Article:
A new collaborative study led by a multidisciplinary group of investigators, most at the University of Miami Miller School of Medicine, and funded by the National Institutes of Health (NIH) will take a multifaceted approach to understanding how fatty tissue or epicardial adipose tissue around the heart can affect the risk of atrial fibrillation, a life-threatening irregular heartbeat.
“We will be analyzing genetic factors, blood markers, and metabolic factors associated with higher levels of epicardial adipose tissue surrounding the heart and atrial fibrillation,” said Jeffrey Goldberger, M.D., M.B.A., professor of medicine and chief of the Cardiovascular Division. “By analyzing these issues in different ways, we hope to lay the groundwork for more effective prevention and treatment strategies for this common heart rhythm disorder.”
Dr. Goldberger is the principal investigator in the multicenter study, “Trans-omic Analysis of Epicardial Adipose Tissue in Atrial Fibrillation,” developed in collaboration with the world’s leading expert in epicardial adipose tissue, Gianluca Iacobellis, M.D., Ph.D., professor of medicine in the Endocrinology Division at the Miller School.
The study is funded by a $3 million four-year NIH grant. Joseph Lamelas, M.D., chief and program director of cardiothoracic surgery, is leading the surgical acquisition of epicardial adipose tissue samples from patients who are undergoing surgery, which will provide unprecedented information. Other UM investigators include Joel Fishman, M.D., Ph.D., Noam Alperin, Ph.D., Gaofeng Wang, Ph.D., and Chuanhui Dong, Ph.D.
The NIH study also includes researchers from the University of Texas Southwestern Medical Center in Dallas, Case Western Reserve University in Cleveland, Northwestern University in Chicago, and the University of Rotterdam in The Netherlands.
Three areas of focus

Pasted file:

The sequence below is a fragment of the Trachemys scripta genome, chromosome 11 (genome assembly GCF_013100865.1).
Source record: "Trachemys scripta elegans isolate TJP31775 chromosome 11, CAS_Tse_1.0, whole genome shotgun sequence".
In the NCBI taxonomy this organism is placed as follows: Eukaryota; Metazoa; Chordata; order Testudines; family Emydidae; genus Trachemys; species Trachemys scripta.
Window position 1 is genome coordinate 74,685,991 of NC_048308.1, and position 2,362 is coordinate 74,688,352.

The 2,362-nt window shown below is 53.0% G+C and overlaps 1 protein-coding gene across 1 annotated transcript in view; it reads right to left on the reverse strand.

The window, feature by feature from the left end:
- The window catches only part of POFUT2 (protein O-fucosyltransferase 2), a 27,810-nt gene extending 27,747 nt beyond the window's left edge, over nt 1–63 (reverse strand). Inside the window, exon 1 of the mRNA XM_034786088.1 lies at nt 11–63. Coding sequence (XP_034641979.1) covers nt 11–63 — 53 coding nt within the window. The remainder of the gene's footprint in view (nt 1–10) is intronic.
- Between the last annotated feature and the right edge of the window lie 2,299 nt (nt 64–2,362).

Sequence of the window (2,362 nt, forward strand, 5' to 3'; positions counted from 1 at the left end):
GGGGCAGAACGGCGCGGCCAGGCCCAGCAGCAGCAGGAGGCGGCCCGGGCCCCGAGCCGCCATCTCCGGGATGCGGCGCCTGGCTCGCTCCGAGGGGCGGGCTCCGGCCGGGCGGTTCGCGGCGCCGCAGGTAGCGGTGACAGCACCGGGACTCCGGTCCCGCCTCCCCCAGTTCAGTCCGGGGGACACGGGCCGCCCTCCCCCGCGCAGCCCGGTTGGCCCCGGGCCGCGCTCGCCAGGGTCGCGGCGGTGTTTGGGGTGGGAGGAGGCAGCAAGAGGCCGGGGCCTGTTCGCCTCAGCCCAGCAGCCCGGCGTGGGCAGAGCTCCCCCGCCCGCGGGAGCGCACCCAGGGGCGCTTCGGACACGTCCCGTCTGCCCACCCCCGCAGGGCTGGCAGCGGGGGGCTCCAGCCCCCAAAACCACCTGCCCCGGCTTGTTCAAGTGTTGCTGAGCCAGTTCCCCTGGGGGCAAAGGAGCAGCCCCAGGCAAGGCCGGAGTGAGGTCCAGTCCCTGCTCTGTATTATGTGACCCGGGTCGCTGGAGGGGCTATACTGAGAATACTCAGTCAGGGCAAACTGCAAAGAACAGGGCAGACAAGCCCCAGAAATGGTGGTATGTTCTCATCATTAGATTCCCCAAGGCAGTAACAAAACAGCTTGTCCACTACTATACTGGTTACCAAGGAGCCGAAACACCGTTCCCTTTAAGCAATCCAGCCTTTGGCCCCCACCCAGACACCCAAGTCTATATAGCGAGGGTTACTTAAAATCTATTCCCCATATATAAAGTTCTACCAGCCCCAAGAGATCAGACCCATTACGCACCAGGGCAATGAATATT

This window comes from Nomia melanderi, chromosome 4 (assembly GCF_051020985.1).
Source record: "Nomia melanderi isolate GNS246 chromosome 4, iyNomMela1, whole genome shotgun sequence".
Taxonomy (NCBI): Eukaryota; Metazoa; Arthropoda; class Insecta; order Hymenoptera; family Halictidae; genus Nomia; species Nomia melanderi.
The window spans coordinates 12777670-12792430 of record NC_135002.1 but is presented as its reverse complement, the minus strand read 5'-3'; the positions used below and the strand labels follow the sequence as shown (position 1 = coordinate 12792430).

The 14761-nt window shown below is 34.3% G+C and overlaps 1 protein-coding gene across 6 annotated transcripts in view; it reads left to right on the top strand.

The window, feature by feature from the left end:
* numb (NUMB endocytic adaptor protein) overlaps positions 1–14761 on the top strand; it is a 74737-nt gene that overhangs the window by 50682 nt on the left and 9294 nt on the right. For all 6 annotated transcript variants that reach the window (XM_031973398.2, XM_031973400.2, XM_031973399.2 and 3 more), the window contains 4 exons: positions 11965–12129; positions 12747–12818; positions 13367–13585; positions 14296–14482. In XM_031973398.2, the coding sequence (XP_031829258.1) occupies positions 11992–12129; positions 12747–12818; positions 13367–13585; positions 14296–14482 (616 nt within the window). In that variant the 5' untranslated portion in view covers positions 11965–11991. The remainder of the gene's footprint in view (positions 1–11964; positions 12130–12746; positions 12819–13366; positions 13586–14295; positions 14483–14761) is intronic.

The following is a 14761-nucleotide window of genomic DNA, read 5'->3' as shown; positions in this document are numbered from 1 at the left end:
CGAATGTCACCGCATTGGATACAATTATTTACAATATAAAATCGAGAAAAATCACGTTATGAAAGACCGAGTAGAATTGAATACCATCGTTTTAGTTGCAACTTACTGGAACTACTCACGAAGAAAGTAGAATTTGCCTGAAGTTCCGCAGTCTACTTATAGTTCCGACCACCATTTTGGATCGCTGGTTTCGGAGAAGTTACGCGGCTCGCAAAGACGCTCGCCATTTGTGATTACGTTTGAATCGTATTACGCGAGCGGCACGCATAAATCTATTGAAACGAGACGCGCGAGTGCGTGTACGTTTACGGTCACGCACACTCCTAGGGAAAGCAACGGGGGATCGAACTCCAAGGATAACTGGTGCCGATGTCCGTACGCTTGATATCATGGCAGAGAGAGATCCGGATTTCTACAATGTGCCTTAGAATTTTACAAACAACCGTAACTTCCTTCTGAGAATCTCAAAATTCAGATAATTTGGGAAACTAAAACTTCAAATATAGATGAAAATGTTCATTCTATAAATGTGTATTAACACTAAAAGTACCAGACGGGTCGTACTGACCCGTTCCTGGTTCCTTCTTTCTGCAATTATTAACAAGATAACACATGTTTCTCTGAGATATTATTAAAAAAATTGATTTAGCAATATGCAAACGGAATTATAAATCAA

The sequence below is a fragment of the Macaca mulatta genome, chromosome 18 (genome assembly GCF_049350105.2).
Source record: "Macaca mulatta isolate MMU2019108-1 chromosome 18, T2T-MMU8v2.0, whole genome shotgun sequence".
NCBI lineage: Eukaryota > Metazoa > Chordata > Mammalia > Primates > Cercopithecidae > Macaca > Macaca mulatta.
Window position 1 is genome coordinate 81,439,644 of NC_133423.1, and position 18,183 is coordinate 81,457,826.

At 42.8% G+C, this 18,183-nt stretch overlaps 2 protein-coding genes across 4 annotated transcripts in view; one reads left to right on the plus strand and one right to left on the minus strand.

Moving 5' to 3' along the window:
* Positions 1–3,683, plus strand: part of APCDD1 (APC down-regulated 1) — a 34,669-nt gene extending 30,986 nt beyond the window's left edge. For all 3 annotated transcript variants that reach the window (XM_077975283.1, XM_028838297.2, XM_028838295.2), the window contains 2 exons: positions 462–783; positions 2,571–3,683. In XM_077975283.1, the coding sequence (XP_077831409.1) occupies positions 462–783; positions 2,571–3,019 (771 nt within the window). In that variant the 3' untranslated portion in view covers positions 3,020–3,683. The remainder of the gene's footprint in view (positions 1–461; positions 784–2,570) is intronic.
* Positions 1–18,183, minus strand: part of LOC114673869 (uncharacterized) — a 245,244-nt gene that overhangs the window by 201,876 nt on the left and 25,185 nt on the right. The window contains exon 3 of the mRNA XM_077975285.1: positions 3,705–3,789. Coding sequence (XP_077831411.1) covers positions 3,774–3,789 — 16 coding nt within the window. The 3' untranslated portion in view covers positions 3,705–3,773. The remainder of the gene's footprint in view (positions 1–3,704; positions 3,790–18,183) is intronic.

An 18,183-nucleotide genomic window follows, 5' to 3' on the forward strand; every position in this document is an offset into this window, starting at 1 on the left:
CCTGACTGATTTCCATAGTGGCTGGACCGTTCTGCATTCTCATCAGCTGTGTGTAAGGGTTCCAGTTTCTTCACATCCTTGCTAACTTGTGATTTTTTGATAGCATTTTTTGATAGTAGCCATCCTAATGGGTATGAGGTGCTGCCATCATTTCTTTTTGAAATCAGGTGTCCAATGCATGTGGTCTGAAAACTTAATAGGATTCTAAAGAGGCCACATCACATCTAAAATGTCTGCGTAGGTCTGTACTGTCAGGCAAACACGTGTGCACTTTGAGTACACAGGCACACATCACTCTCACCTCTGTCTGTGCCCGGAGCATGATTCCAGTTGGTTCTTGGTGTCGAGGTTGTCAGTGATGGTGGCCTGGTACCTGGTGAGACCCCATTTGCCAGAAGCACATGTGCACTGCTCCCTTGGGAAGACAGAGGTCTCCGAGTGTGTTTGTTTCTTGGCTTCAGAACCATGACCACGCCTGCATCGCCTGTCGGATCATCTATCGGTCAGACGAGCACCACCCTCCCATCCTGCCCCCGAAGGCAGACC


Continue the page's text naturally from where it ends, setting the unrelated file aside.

Dr. Goldberger said the study will have three primary areas of focus, including an analysis of racial and ethnic differences in epicardial adipose tissue (EAT).
“We know that larger amounts of EAT may lead to inflammation and fibrosis, increasing risk for atrial fibrillation,” he said. “Blacks have lower buildups of that epicardial adipose tissue, and lower risk of atrial fibrillation. We will be looking at biomarkers and epicardial adipose tissue in those who do have atrial fibrillation.”
For this arm of the study, the Miller School researchers will enroll 120 patients with atrial fibrillation and 120 controls from the outpatient cardiology practice. There will be 40 White, 40 Black, and 40 Hispanic participants in each group.
The second arm of the study involves taking EAT biopsies from 60 patients undergoing cardiac surgery by Dr. Lamelas.
“We will look at those samples to see which genes might be turned on or off, compared with other parts of the body,” Dr. Goldberger said. If certain genes are activated, they may produce proteins that promote inflammation and fibrosis in the left atrial tissue, a precursor to atrial fibrillation.
The third arm of the project involves a retrospective look at blood samples, images and other data from three large-scale heart studies. Researchers will analyze stored blood specimens in the Multi-Ethnic Study of Atherosclerosis and the Rotterdam Study, as well as previously collected cardiac scan images and stored blood from the Dallas Heart Study.
“We will identify metabolomic correlates to EAT that predispose to atrial fibrillation,” Dr. Goldberger said. “We plan to leverage the findings from this multi-omic (proteome, metabolome, and transcriptome) approach to identify new approaches to treatment. Hopefully, this will lead to new targets for preventing the development of atrial fibrillation and treating this serious condition.”